Maggie Mayhem is dressed like a kinky dictator. Standing onstage at San Francisco’s Center for Sex and Culture, her olive-green military cap and knee-high-heeled boots belie the vulnerable subject at hand.
“The first time I was ever raped,” she starts, her throat tightening around her words, “it was actually on a date with somebody from my local S/M community.”
The 27-year-old sex educator and fetish model has never before publicly shared the story of her sexual assault, but the purpose of this evening’s event, a “consent culture” fundraiser, is so that she can start telling it, again and again. Her mission, along with fellow activist and sex worker Kitty Stryker, is to raise awareness about what they say is widespread abuse within the BDSM community and a tendency for players to either turn a blind eye or actively cover it up. They’ve developed a workshop meant to combat the problem and want to take it on the road.
We’re talking about real abuse here, not the “consensual non-consent” that the scene is built around, as Mayhem’s story of her first assault makes clear. As an 18-year-old member of a kinky student club at the University of California, Berkeley, Mayhem helped raise money to bring a prominent BDSM educator to campus for a workshop. Afterward, he singled her out for a private “play date” and she was flattered. “I thought this was the best person I could start to learn from,” she says.
The scene that they negotiated was “fantastic,” Mayhem says, but then things took a turn. “I found myself tied up and unable to get away when that individual decided that he was going to have sex with me,” she says, tears welling in her eyes, “even though we’d specifically negotiated against it, even though I was saying that it needed to stop, and even though he was not wearing a condom at the time.”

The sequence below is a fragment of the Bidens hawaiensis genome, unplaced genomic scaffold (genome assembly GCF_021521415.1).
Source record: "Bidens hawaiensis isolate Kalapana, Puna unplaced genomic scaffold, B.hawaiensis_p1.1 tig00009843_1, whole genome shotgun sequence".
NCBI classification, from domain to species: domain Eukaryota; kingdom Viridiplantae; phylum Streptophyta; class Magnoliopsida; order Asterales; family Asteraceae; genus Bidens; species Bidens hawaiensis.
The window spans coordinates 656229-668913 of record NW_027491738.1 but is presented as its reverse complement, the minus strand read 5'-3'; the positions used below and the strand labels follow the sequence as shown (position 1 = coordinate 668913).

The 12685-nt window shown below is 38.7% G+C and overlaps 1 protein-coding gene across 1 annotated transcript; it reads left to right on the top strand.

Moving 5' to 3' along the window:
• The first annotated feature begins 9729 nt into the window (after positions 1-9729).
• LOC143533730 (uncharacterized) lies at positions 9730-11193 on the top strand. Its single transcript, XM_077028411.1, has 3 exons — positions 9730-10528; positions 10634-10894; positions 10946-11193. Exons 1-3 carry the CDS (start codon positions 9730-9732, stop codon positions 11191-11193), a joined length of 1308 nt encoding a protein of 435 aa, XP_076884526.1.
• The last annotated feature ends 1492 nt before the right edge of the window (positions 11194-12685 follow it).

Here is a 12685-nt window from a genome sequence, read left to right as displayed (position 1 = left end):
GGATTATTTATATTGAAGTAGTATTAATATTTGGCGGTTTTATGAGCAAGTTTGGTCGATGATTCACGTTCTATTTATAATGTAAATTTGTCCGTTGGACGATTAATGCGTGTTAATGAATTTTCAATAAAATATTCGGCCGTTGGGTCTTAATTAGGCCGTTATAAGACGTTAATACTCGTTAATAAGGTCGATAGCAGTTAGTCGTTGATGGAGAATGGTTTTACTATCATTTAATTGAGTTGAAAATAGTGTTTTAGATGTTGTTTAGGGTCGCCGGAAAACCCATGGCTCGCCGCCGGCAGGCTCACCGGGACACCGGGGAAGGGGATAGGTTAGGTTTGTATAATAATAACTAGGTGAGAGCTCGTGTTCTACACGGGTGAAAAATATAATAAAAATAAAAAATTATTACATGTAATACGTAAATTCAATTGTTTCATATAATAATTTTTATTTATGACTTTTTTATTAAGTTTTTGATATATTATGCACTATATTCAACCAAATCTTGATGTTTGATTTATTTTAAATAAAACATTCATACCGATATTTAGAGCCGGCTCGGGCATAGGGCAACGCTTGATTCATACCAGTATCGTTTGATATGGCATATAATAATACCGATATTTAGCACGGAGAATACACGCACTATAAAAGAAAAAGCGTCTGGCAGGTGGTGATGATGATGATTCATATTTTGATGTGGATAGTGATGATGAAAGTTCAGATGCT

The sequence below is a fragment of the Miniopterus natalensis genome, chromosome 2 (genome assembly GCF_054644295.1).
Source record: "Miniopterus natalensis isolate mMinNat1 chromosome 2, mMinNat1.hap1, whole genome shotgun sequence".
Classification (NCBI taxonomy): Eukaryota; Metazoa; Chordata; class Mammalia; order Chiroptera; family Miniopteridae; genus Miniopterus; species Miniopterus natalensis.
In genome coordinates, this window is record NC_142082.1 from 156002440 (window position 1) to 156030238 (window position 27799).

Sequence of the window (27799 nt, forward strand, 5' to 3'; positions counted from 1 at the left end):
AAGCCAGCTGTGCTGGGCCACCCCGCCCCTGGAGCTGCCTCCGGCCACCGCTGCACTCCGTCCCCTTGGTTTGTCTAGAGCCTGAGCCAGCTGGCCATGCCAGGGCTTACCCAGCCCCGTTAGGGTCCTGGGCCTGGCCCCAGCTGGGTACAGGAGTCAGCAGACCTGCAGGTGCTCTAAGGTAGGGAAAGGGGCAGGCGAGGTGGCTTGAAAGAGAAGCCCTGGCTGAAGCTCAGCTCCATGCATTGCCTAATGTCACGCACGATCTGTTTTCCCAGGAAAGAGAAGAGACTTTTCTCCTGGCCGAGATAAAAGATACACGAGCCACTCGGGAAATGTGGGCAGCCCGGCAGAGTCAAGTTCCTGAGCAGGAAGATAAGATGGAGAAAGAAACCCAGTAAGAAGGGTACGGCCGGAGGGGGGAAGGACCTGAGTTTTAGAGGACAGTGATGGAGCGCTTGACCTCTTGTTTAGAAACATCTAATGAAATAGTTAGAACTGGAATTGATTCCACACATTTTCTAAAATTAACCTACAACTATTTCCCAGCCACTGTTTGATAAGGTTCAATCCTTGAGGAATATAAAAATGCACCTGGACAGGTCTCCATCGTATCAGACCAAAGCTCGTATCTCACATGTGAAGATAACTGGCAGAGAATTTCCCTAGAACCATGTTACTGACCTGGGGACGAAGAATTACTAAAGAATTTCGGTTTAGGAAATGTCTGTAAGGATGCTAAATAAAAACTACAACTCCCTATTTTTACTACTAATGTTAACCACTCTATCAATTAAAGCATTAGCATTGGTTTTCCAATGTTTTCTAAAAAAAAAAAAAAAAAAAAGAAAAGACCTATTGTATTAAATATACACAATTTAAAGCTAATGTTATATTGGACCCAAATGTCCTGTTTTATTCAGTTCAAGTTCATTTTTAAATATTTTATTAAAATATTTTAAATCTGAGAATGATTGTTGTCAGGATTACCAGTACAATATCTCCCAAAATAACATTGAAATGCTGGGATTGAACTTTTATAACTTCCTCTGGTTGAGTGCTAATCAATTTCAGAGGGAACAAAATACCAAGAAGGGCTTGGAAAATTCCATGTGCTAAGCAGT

For the most part, she kept the experience to herself, but on the rare occasions when she did tell people in the community about it, she says, “I got one response … which was people saying [things like], ‘I don’t do drama. This is a respected person in the community. I’m very sorry that you had a miscommunication during your scene that made it not very fun for you, but I don’t want to hear about it.’”
As she pushed deeper into the scene, trying to put this experience behind her, she had countless more encounters where her boundaries were blatantly ignored. As she gained experience, she started to talk more confidently and openly about these experiences – but, again, she got the “I don’t do drama” line. At the same time, she realized that such abuse was prevalent: “It started to look more like a systemic issue,” she says. As Stryker wrote last year in an essay for Good Vibrations magazine, ” I have yet to meet a female submissive who hasn’t had some sort of sexual assault happen to her.”
BDSM has long been a target of criticism from outsiders, but these two are devoted members of the scene. Stryker argued in her essay, “I Never Called It Rape,” that the community is so “focused on saying how BDSM isn’t a cover for abuse that we willingly blind ourselves to the times that it can be,” she wrote. “How on earth can we possibly say to society at large that BDSM is not abuse when we so carefully hide our abusers and shame our abused into silence?” ...
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